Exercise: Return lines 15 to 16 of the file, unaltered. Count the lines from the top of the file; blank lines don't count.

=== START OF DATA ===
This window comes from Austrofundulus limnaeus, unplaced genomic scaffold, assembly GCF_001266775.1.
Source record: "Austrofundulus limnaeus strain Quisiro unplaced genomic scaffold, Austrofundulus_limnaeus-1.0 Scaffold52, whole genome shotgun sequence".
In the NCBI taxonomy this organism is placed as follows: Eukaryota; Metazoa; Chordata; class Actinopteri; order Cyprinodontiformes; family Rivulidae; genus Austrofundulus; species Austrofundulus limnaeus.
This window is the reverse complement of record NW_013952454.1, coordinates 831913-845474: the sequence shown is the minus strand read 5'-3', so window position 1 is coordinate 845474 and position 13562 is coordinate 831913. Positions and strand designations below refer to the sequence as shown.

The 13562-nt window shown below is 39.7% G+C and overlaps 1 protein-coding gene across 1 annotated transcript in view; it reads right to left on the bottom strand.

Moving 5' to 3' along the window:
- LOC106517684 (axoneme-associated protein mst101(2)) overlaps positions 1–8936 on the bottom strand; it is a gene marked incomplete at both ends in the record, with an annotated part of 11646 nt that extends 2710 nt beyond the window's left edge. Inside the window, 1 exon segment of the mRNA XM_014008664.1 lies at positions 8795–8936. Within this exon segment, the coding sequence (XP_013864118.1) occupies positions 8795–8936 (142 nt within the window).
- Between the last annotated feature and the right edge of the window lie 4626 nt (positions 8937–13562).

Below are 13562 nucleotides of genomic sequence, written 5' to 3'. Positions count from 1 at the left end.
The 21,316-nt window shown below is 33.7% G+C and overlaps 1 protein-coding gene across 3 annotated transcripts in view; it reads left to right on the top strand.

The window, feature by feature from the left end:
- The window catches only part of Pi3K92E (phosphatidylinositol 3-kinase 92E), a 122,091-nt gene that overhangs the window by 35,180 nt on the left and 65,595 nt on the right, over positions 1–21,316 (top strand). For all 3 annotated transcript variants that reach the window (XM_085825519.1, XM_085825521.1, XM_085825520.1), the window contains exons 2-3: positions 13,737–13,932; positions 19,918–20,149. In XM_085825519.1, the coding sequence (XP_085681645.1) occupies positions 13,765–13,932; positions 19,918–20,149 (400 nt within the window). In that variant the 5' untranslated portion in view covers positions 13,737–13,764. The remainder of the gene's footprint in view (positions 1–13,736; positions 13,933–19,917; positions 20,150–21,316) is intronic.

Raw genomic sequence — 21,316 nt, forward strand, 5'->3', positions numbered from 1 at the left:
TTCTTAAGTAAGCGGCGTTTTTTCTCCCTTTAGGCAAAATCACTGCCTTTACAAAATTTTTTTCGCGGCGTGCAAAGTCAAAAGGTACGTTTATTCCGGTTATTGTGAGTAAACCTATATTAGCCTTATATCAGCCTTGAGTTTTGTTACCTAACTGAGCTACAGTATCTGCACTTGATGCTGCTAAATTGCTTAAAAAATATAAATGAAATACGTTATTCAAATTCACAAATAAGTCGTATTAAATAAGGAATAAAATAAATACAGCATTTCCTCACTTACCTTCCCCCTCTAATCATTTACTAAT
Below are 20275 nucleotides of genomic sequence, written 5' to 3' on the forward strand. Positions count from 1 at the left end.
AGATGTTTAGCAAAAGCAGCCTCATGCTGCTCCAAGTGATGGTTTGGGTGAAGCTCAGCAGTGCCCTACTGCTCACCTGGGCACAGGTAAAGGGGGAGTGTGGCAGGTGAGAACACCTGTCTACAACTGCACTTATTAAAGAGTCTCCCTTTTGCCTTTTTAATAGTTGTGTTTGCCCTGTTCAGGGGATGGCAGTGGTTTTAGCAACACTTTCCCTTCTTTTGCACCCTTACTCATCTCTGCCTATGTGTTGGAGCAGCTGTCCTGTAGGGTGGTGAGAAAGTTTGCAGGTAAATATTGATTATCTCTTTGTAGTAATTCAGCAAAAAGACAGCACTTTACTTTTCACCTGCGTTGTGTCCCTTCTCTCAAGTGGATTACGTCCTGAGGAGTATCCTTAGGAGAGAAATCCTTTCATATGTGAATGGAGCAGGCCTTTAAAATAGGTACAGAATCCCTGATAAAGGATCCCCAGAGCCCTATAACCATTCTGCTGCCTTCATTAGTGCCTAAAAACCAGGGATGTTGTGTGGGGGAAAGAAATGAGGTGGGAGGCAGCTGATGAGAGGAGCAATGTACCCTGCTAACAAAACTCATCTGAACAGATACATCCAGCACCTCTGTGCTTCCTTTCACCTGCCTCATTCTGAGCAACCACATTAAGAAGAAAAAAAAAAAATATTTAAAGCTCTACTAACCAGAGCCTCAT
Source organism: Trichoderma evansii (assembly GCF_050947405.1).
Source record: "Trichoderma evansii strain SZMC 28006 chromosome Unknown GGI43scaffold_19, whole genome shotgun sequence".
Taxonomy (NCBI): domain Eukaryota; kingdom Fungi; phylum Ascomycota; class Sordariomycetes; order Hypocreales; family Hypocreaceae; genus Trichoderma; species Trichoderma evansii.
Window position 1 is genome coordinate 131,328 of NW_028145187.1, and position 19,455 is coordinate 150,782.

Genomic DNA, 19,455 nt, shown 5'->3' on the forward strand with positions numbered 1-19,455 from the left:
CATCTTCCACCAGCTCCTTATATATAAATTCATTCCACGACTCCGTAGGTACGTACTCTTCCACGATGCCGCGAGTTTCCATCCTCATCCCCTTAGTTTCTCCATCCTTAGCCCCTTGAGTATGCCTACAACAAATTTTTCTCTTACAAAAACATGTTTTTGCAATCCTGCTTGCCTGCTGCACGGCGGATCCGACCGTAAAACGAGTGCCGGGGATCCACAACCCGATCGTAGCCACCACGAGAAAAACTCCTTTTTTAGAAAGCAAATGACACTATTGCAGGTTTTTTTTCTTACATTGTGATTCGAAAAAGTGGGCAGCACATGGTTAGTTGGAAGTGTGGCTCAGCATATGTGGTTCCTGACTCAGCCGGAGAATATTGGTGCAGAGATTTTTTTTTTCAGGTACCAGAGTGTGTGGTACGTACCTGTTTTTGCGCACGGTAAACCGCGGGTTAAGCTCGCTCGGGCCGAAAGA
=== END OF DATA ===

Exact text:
Below are 20275 nucleotides of genomic sequence, written 5' to 3' on the forward strand. Positions count from 1 at the left end.
AGATGTTTAGCAAAAGCAGCCTCATGCTGCTCCAAGTGATGGTTTGGGTGAAGCTCAGCAGTGCCCTACTGCTCACCTGGGCACAGGTAAAGGGGGAGTGTGGCAGGTGAGAACACCTGTCTACAACTGCACTTATTAAAGAGTCTCCCTTTTGCCTTTTTAATAGTTGTGTTTGCCCTGTTCAGGGGATGGCAGTGGTTTTAGCAACACTTTCCCTTCTTTTGCACCCTTACTCATCTCTGCCTATGTGTTGGAGCAGCTGTCCTGTAGGGTGGTGAGAAAGTTTGCAGGTAAATATTGATTATCTCTTTGTAGTAATTCAGCAAAAAGACAGCACTTTACTTTTCACCTGCGTTGTGTCCCTTCTCTCAAGTGGATTACGTCCTGAGGAGTATCCTTAGGAGAGAAATCCTTTCATATGTGAATGGAGCAGGCCTTTAAAATAGGTACAGAATCCCTGATAAAGGATCCCCAGAGCCCTATAACCATTCTGCTGCCTTCATTAGTGCCTAAAAACCAGGGATGTTGTGTGGGGGAAAGAAATGAGGTGGGAGGCAGCTGATGAGAGGAGCAATGTACCCTGCTAACAAAACTCATCTGAACAGATACATCCAGCACCTCTGTGCTTCCTTTCACCTGCCTCATTCTGAGCAACCACATTAAGAAGAAAAAAAAAAAATATTTAAAGCTCTACTAACCAGAGCCTCAT